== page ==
This frightens some people and thrills others.  If you’re among those who are frightened by this, you might want to stop reading now if you haven’t already.  But if you’re thrilled by this idea, read on.

There is a sense of desperation these days.  I can see it in people’s eyes.  Not everyone, of course, but a great many people.  There is a feeling of being in a trap, of having nowhere to go.  There is a sickening idea of being on a hamster’s wheel, running around and around and around and getting absolutely nowhere but exhausted.  For a while, these feelings can be staved off by “having fun.”  Eating out, drinking, theatres, plays, short vacations, extravagant shopping trips, expensive jewelry, etc., are some ways that people keep the hamster image out of their minds.  During the day, they’re fine.  Their minds are kept busy, and they delight in new baubles.  But at night, the hamster comes out and they lay in bed, staring at the ceiling, seeing the trap but not knowing how to get out.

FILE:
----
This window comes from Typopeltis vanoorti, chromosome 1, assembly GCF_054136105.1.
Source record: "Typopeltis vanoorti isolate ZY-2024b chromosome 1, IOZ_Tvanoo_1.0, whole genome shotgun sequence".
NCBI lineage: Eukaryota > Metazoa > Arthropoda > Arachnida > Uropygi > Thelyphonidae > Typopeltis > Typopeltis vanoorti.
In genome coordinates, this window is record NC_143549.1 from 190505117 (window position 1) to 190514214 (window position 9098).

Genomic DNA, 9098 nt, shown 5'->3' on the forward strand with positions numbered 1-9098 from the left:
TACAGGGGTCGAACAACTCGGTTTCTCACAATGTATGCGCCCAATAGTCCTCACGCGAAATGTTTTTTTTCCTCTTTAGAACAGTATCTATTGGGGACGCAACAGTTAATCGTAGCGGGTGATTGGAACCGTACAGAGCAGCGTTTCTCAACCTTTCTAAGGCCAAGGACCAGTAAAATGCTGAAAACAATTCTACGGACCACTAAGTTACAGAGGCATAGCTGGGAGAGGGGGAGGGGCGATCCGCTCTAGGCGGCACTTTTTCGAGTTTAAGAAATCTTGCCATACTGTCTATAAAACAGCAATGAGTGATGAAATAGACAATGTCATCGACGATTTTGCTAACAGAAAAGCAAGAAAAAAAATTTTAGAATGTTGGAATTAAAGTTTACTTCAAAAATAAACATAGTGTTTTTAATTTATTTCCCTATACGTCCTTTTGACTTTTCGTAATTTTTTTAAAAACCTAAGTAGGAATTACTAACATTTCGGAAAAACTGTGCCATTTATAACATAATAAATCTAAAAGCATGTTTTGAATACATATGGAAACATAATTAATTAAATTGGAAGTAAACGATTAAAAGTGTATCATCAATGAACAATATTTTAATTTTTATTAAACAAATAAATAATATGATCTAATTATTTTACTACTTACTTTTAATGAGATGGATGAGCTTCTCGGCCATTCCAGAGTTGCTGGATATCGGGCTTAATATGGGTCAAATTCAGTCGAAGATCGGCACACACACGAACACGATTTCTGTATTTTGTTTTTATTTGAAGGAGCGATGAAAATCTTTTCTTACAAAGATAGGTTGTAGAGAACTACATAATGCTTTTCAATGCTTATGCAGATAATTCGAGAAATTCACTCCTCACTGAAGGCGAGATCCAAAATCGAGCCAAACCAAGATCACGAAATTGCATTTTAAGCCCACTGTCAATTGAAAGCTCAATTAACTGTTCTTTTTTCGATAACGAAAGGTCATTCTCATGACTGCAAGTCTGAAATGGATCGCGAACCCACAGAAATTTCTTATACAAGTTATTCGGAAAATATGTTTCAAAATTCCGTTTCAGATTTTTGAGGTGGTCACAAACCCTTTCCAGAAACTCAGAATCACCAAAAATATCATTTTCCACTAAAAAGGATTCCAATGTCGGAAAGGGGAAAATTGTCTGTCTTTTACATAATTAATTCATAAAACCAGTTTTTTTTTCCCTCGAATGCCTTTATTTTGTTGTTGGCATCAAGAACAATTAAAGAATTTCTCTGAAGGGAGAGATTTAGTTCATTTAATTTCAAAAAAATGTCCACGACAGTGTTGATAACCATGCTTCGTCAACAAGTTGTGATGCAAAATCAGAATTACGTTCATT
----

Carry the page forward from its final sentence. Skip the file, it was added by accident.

There is a way back.  It’s a long road and it involves a lot of hard work, but it sure beats being on the hamster’s wheel, spinning and spinning.  This way back is what I call “homesteading.”  It doesn’t involve hundreds of thousands of dollars.  It doesn’t involve vast acreage.  The only acreage initially required is the space between your two ears.

The change comes from within.  It starts when you say—and you mean—that you have had enough.  Enough of everything.  Enough of smog and crime.  Enough of cramped living conditions.  Enough of bizarre social constructs.  Enough of wage slavery.  Enough of spinning your wheels and getting nowhere—whatever it is, you have had enough.  And you find out that when you have had enough, you have had way too much.